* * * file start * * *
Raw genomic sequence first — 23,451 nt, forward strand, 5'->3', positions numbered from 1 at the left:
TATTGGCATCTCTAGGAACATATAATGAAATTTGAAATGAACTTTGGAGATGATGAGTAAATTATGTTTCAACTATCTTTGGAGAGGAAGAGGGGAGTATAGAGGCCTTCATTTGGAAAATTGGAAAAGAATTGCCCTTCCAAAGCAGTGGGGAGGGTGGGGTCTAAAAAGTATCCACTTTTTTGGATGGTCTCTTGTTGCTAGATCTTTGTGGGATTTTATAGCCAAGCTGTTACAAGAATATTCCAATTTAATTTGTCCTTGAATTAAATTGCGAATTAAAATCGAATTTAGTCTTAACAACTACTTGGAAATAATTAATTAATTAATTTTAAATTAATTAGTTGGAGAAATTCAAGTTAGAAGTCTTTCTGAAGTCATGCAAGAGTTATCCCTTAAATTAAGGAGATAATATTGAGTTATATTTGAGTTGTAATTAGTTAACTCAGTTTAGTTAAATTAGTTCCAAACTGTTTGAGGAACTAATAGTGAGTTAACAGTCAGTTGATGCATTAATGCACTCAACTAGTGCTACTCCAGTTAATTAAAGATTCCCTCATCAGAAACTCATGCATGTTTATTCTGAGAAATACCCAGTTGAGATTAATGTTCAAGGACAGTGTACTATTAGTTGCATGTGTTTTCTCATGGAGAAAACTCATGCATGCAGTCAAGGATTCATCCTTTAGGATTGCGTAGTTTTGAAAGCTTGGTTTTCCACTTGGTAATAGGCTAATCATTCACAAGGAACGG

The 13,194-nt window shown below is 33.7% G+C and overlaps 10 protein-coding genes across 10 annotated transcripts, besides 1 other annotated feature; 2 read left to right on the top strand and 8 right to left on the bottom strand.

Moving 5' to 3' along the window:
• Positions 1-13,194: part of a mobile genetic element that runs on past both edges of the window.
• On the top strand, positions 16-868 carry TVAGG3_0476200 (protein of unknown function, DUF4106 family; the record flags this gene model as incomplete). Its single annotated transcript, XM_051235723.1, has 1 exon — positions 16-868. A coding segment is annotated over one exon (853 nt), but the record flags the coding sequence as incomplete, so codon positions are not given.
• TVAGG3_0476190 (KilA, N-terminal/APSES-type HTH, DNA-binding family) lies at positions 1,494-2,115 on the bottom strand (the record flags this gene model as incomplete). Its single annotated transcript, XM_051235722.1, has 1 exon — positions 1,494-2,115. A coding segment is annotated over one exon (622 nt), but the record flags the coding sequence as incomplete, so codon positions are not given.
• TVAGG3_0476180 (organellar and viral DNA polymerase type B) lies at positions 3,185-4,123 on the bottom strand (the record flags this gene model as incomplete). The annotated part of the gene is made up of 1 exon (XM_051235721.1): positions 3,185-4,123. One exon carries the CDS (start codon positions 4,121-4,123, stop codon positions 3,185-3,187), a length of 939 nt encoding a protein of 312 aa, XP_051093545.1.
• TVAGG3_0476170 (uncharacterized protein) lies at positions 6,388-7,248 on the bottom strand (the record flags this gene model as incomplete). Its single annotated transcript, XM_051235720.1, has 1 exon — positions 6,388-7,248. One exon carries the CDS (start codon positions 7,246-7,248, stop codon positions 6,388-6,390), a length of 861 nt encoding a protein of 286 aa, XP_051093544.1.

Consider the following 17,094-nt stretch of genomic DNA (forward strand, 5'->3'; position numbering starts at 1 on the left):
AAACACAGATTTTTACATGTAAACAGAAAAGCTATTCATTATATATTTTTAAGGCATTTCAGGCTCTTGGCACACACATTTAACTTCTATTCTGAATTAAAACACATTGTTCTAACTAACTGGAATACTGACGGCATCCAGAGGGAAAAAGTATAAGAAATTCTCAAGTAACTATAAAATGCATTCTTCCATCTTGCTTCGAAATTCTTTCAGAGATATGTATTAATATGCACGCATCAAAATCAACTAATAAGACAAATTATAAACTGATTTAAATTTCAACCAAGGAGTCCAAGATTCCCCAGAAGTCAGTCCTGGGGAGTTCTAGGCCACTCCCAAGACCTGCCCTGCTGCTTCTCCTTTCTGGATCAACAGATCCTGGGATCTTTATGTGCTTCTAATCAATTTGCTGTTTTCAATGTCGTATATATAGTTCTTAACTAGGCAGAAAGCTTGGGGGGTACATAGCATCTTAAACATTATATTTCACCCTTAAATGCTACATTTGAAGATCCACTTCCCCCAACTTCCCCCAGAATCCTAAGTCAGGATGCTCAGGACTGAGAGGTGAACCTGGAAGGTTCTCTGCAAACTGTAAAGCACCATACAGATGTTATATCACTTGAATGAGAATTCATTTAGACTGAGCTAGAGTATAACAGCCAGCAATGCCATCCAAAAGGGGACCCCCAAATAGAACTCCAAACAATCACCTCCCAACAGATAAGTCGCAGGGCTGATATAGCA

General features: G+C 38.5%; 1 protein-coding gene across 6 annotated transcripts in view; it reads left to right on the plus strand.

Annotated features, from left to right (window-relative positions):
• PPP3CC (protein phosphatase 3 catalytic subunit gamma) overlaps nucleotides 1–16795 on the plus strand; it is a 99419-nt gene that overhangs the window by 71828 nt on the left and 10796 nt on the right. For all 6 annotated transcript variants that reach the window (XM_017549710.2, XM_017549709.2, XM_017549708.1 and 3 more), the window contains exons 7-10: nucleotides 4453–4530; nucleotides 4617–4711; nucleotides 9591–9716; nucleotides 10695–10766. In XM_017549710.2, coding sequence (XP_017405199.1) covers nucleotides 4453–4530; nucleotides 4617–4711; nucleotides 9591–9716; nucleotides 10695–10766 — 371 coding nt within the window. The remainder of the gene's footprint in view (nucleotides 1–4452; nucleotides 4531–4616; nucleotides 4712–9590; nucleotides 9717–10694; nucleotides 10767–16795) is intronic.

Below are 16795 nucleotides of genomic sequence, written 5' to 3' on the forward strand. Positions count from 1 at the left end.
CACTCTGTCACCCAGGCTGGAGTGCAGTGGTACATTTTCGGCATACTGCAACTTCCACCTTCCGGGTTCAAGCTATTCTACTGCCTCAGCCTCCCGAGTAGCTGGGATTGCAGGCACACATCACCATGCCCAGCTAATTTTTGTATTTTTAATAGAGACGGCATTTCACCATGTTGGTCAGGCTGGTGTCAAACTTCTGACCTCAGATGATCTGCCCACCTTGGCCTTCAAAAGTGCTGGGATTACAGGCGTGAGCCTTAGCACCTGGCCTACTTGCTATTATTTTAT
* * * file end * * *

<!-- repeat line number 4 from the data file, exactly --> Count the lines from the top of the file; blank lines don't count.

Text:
Moving 5' to 3' along the window: